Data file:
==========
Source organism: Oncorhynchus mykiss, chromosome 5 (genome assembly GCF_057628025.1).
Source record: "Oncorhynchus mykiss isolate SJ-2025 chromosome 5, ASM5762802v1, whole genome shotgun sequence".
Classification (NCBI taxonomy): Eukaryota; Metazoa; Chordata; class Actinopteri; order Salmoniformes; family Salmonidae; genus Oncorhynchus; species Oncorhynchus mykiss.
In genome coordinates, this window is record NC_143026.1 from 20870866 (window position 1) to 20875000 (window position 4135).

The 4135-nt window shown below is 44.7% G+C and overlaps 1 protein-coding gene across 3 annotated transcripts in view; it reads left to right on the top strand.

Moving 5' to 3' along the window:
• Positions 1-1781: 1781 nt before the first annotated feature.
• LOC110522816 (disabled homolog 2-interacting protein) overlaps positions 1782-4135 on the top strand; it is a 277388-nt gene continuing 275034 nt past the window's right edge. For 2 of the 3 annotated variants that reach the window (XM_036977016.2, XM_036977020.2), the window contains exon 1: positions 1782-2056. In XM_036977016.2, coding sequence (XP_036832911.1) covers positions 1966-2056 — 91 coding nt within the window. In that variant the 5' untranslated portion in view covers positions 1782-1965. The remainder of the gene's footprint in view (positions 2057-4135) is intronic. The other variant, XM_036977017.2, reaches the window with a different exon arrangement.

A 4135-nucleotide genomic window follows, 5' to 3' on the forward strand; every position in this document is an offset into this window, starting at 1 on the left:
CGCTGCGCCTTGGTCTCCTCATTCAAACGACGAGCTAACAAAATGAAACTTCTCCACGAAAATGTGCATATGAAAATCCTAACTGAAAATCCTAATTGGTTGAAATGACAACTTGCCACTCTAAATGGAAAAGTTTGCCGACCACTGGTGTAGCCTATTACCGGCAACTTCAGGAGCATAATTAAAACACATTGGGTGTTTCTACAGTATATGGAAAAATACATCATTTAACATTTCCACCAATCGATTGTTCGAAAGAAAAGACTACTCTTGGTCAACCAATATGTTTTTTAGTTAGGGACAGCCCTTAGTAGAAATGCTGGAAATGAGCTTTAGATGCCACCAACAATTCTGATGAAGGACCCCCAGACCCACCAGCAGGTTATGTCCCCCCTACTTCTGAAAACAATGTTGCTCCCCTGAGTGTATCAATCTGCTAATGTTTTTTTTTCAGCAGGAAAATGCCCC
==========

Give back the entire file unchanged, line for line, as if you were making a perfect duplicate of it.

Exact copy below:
Source organism: Oncorhynchus mykiss, chromosome 5 (genome assembly GCF_057628025.1).
Source record: "Oncorhynchus mykiss isolate SJ-2025 chromosome 5, ASM5762802v1, whole genome shotgun sequence".
Classification (NCBI taxonomy): Eukaryota; Metazoa; Chordata; class Actinopteri; order Salmoniformes; family Salmonidae; genus Oncorhynchus; species Oncorhynchus mykiss.
In genome coordinates, this window is record NC_143026.1 from 20870866 (window position 1) to 20875000 (window position 4135).

The 4135-nt window shown below is 44.7% G+C and overlaps 1 protein-coding gene across 3 annotated transcripts in view; it reads left to right on the top strand.

Moving 5' to 3' along the window:
• Positions 1-1781: 1781 nt before the first annotated feature.
• LOC110522816 (disabled homolog 2-interacting protein) overlaps positions 1782-4135 on the top strand; it is a 277388-nt gene continuing 275034 nt past the window's right edge. For 2 of the 3 annotated variants that reach the window (XM_036977016.2, XM_036977020.2), the window contains exon 1: positions 1782-2056. In XM_036977016.2, coding sequence (XP_036832911.1) covers positions 1966-2056 — 91 coding nt within the window. In that variant the 5' untranslated portion in view covers positions 1782-1965. The remainder of the gene's footprint in view (positions 2057-4135) is intronic. The other variant, XM_036977017.2, reaches the window with a different exon arrangement.

A 4135-nucleotide genomic window follows, 5' to 3' on the forward strand; every position in this document is an offset into this window, starting at 1 on the left:
CGCTGCGCCTTGGTCTCCTCATTCAAACGACGAGCTAACAAAATGAAACTTCTCCACGAAAATGTGCATATGAAAATCCTAACTGAAAATCCTAATTGGTTGAAATGACAACTTGCCACTCTAAATGGAAAAGTTTGCCGACCACTGGTGTAGCCTATTACCGGCAACTTCAGGAGCATAATTAAAACACATTGGGTGTTTCTACAGTATATGGAAAAATACATCATTTAACATTTCCACCAATCGATTGTTCGAAAGAAAAGACTACTCTTGGTCAACCAATATGTTTTTTAGTTAGGGACAGCCCTTAGTAGAAATGCTGGAAATGAGCTTTAGATGCCACCAACAATTCTGATGAAGGACCCCCAGACCCACCAGCAGGTTATGTCCCCCCTACTTCTGAAAACAATGTTGCTCCCCTGAGTGTATCAATCTGCTAATGTTTTTTTTTCAGCAGGAAAATGCCCC